Written by Jimmysodope

The last movie that premiered by the Halls Mills Network was the high energy dance film “Lit”. Not only was the “Lit” movie premier at CityPlex 12 was sold out, the movie went on win “Best Feature Film” from Hollywood Urban South Film Festival and “Best Indie Feature” in the Vegas Movie Awards. I spoke to director Jamal Hall about how it feels to have another sold out premier evening with “A Fathers Pride”

“It feels good. Our 1st film “Live With No Regrets” was screened at the AMC theater & had a good turn out but to come from that and to keep it going, especially during a pandemic, we really appreciate the support.”

The premier essentially had two components, the actual screening of “A Fathers Pride” the mix & mingle which functioned like a meet and greet. Taking place in the atrium of the theater, the moments before and after the movie played allowed the audience to meet cast members, photos were captured on the red carpet and an abundance of networking opportunities. As the cameras flashed I caught up with the film’s writer and co director, J Burroughs, he shared what he’s most proud of when it comes to “A Fathers Pride”?

“The way the team brought everything together. There’s no small roles in putting this all together. We had fun filming. And it’s amazing to see and share something that was inside of my head. Y’all get to feel the vibe and all the emotions and energy. Working with this great cast and the way it was shot.”

The mix & mingle was a huge success. To see all of those brilliant, smiling brown faces would be enough to make Spike Lee proud any day of the week. A Fathers Pride didn’t disappoint on the big screen either. What really captured me was that quite a few of the cast members made their acting debut with this movie. R&B singer and entrepreneur Lea Robinson spoke on the importance of her 1st movie role and the message her character Goldie portrayed.

“The best story tellers are the ones that are truthful. It felt really dope to tap into someone else’s life because these are things that people are actually going through. To be able to channel a whole emotion that I’ve never felt. It’s so important for black families especially with mental health being popular right now. It’s important for us to express ourselves and be open and be vulnerable about what’s going on in our lives. We suppress a lot of things as black people. It’s just now becoming cool to speak about mental health, going to therapy and seeking help.”


The film hit a few pain points. It touched on religion, family feuds, black on black violence, HIV and so much more. Ironically, the mix & mingle portion of the night showed that the solution to some of these problems could be as simple as black folk coming together to celebrate each other. I asked filmmaker Roc Davis about the importance of mentorship and the roles of men in today’s society.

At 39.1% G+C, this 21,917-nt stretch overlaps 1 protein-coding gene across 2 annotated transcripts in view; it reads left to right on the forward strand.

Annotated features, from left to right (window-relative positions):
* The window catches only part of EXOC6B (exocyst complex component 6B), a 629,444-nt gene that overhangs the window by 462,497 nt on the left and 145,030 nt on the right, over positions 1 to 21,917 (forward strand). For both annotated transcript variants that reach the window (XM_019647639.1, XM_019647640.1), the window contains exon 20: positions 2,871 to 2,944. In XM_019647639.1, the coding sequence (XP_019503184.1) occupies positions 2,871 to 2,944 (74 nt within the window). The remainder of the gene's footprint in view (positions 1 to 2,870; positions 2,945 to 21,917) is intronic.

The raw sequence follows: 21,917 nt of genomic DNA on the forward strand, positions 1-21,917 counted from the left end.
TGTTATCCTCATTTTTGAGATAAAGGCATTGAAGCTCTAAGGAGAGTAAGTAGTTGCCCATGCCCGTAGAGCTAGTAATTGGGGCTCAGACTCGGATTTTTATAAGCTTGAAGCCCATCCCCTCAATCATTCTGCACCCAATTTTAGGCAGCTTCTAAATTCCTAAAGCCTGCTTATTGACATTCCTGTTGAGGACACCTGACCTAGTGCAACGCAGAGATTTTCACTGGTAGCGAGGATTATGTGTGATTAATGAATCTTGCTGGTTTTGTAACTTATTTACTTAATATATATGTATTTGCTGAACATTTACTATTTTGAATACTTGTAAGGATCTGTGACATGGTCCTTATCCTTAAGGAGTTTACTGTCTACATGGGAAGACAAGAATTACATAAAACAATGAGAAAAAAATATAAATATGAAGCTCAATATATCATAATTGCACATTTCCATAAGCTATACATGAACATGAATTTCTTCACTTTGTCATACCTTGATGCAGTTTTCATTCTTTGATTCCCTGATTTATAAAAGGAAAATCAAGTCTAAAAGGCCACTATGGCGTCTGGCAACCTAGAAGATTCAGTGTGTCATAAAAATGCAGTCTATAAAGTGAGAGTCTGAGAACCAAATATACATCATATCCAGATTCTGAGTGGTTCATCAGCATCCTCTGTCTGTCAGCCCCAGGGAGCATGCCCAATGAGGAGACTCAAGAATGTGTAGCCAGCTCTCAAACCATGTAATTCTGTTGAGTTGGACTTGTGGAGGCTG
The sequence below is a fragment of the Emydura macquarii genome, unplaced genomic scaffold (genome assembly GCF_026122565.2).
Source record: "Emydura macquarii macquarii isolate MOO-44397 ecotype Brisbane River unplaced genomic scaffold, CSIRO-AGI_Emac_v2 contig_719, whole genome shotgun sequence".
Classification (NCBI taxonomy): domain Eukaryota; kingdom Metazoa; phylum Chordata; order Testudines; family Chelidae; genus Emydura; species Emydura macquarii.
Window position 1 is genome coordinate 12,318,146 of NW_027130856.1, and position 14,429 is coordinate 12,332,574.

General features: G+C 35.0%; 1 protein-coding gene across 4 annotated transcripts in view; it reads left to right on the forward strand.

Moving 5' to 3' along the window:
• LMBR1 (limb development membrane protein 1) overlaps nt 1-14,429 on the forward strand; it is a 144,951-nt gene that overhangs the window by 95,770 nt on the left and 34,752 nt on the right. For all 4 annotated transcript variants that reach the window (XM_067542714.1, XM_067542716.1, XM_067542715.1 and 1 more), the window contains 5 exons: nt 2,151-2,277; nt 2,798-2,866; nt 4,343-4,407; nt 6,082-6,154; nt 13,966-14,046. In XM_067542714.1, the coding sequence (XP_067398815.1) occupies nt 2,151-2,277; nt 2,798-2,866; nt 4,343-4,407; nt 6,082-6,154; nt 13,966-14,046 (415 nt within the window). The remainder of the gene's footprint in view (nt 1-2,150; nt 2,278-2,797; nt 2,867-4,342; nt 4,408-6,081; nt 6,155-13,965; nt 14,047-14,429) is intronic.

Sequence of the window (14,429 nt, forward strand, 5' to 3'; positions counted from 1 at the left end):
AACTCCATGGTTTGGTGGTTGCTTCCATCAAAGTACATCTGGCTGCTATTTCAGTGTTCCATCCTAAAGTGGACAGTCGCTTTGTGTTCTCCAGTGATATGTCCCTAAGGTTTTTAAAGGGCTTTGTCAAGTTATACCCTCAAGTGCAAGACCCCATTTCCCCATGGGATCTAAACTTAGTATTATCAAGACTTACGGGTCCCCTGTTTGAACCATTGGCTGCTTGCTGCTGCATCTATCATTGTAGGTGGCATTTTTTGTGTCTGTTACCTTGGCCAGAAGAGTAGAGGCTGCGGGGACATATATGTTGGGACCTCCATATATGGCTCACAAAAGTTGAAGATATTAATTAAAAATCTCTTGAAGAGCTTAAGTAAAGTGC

“My father was a stay at home pops. My mom went to work everyday. My father was in. My life everyday. I learned film making from my father. So mentorship is very important. And the world is upside down. They try to eliminate us with all the stuff going on. So we gotta pull together. The men gotta run it. We gotta get back on our stuff and make it right. The women have been out here holding it down. The fathers have been kinda absent. We got some great brothers out here so I’m not saying it’s all but that’s just me being honest as a man and a father.”

If you missed the premier don’t worry, A Fathers Pride will be screening March 20th at CityPlex12 In Newark, NJ. Click the link below for movie times & tickets.











Conrad Khalil shoots exquisite photographs of Bow Wow AND Soulja Boy Verzuz battle via The Vision Room.

Last night we witnessed what was arguably the most entertaining Verzuz episode ever. Bow Wow and Mr. I did it first, Soulja Boy delivered a performance that was all shades of entertaining, fun, nostalgic, and crazy dances.

If you missed it, here it is in a wrap. After months of throwing shades on social media, these two American singers, rappers, and songwriters throw down old gees style.

But aside from the baggy jeans, jerseys, and blinged wristwatches, it was fun all through the night as they took the crowd through some of their favorite hit songs from 2000. While many thought the Verzuz would not happen because Bow Wow has failed to honor a previous invite, this was different.

As the crowd screamed their favorite tunes, acclaimed songwriter, freelance photographer, creative content creator, and guy-with mad vibes were there to capture this once-in-a-lifetime moment from his lens. If you missed it, well, you missed it. It was dope, and the atmosphere was legit vibrating.

Conrad Khalil, a member of Vimeo, is now a photographer that shot out of the Vision Room to create high-quality images that replicate being in the moment. 

Vision Room is a creative space that collaborates with creative content creators, giving them a well-deserved platform to showcase their skills and sell themselves on social media. 

Supported by an experienced team tailored to enhance your talents, the Vision Room is all about creating a unique and never-before-seen experience.

Despite their Twitter rant and banters, the two rappers were present at Verzuz and brought the house down with electrifying music from the past and some new records too. There is certainly no bad blood between these two music legends as they cranked it to the audience’s amazement.

For more information, check out Conrad Khalil, Verzuz, and Vision Room’s Instagram pages.

Everything I Learned from Chandler Bing

By Neha Seenarine (Photo from Tumblr)